On November 5, 2012, KMC and KHI, referring to themselves collectively as " Kawasaki," filed their Motion For Partial Summary Judgment (docket no. 64), seeking summary judgment in their favor on that part of the Thompsons' " product defects" claim alleging a " manufacturing defect" — but not on the part alleging a " design defect" — their " breach of implied warranty" claim, their " negligence" claim, and their prayer for " punitive damages." On November 5, 2012, Ohlins's filed its Joinder In Motion For Summary Judgment (docket no. 66), seeking summary judgment in its favor on the same claims as Kawasaki, but accompanied by a separate brief, statement of undisputed facts, and appendix. After obtaining authorization and extensions of time to do so, Ohlins filed its November 27, 2011, Supplemental (Amended And Substituted) Motion For Summary Judgment (docket no. 71), adding that Ohlins is also entitled to summary judgment on the Thompsons' " design defect" claim.

On December 18, 2012, the Thompsons filed separate Responses (docket nos. 73 and 74, respectively) to Kawasaki's Motion For Partial Summary Judgment and Ohlins' Supplemental (Amended And Substituted) Motion For Summary Judgment. Kawasaki filed a Response (docket no. 75) to the Thompsons' statement of additional facts and a Reply (docket no. 76) in further support of its Motion For Partial Summary Judgment on December 28, 2012. After an extension of time to do so, Ohlins filed a Reply (docket no. 80) to the Thompsons' statement of additional facts.

By Order (docket no. 82), dated January 11, 2013, I granted the Thompsons leave to file a supplemental response to the defendants' Motions For Summary Judgment, based on their assertion that they had only recently obtained additional information relevant to their responses. On January 14, 2013, the Thompsons filed their Supplemental Opposition To Ohlins's Motion For Summary Judgment (docket no. 84), and their Supplemental Opposition To Kawasaki's Motion For Partial Summary Judgment (docket no. 85). On January 21, 2013, Kawasaki filed its Reply (docket no.

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86) and its Response To Plaintiffs' Supplemental Statement Of Additional Material Facts To Defendant Kawasaki (docket no. 87), in response to the Thompsons' Supplemental Opposition to Kawasaki's Motion For Partial Summary Judgment. Also on January 21, 2013, Ohlins filed its Reply, denominated its Response To Plaintiffs' Supplemental Brief In Opposition To [Its] Motion For Summary Judgment (docket no. 88), in further support of its Motion For Summary Judgment.

The parties requested oral arguments on the summary judgment motions. My crowded schedule has not permitted the timely scheduling of such oral arguments, and I find that the parties' written submissions on the issues presented are sufficient to resolve the pending motions without oral arguments. Therefore, I will resolve the motions based on the parties' written submissions.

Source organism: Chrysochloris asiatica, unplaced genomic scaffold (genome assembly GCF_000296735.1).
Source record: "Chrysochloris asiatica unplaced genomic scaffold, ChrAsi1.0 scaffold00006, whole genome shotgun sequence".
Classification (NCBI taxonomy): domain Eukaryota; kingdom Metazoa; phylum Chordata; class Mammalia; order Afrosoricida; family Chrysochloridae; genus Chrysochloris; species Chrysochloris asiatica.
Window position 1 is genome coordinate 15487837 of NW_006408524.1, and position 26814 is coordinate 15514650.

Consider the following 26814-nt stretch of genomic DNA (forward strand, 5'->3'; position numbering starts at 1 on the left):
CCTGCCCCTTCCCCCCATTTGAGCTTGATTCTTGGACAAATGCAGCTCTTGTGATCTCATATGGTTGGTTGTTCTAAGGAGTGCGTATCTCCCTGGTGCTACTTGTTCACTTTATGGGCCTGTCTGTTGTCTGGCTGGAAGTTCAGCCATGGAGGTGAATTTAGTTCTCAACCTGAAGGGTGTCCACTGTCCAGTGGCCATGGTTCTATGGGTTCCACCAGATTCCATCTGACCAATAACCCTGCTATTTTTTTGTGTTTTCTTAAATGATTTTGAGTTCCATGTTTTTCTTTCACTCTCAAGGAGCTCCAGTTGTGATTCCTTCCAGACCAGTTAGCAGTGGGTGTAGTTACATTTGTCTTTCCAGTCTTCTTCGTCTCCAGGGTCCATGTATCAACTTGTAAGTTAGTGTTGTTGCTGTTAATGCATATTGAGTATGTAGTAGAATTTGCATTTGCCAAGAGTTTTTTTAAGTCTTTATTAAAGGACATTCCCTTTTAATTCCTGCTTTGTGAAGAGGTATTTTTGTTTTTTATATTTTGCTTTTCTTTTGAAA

II. LEGAL ANALYSIS

A. Standards For Summary Judgment

Summary judgment is only appropriate when " the pleadings, depositions, answers to interrogatories, and admissions on file, together with affidavits, if any, show that there is no genuine issue of material fact and that the moving party is entitled to a judgment as a matter of law." FED.R.CIV.P. 56(c) (emphasis added); see Woods v. DaimlerChrysler Corp., 409 F.3d 984, 990 (8th Cir.2005) (" Summary judgment is appropriate if viewing the record in the light most favorable to the nonmoving party, there are no genuine issues of material fact and the moving party is entitled to judgment as a matter of law." ); see generally Celotex Corp. v. Catrett, 477 U.S. 317, 323-24, 106 S.Ct. 2548, 91 L.Ed.2d 265 (1986). As the Eighth Circuit Court of Appeals has explained,

" On a motion for summary judgment, ‘ facts must be viewed in the light most favorable to the nonmoving party only if there is a genuine dispute as to those facts.’ " Ricci v. DeStefano, 557 U.S. 557, 129 S.Ct. 2658, 2677, 174 L.Ed.2d 490 (2009) quoting Scott v. Harris, 550 U.S. 372, 380, 127 S.Ct. 1769, 167 L.Ed.2d 686 (2007) (internal quotations omitted). " Credibility determinations, the weighing of the evidence, and the drawing of legitimate inferences from the facts are jury functions, not those of a judge." Reeves v. Sanderson Plumbing Prods., Inc., 530 U.S. 133, 150, 120 S.Ct. 2097, 147 L.Ed.2d 105 (2000), quoting Anderson v. Liberty Lobby, Inc., 477 U.S. 242, 255, 106 S.Ct. 2505, 91 L.Ed.2d 202 (1986). The nonmovant " must do more than simply show that there is some metaphysical doubt as to the material facts," and must come forward with " specific facts showing that there is a genuine issue for trial." Matsushita Elec. Indus. Co. v. Zenith Radio Corp., 475 U.S. 574, 586-87, 106 S.Ct. 1348, 89 ...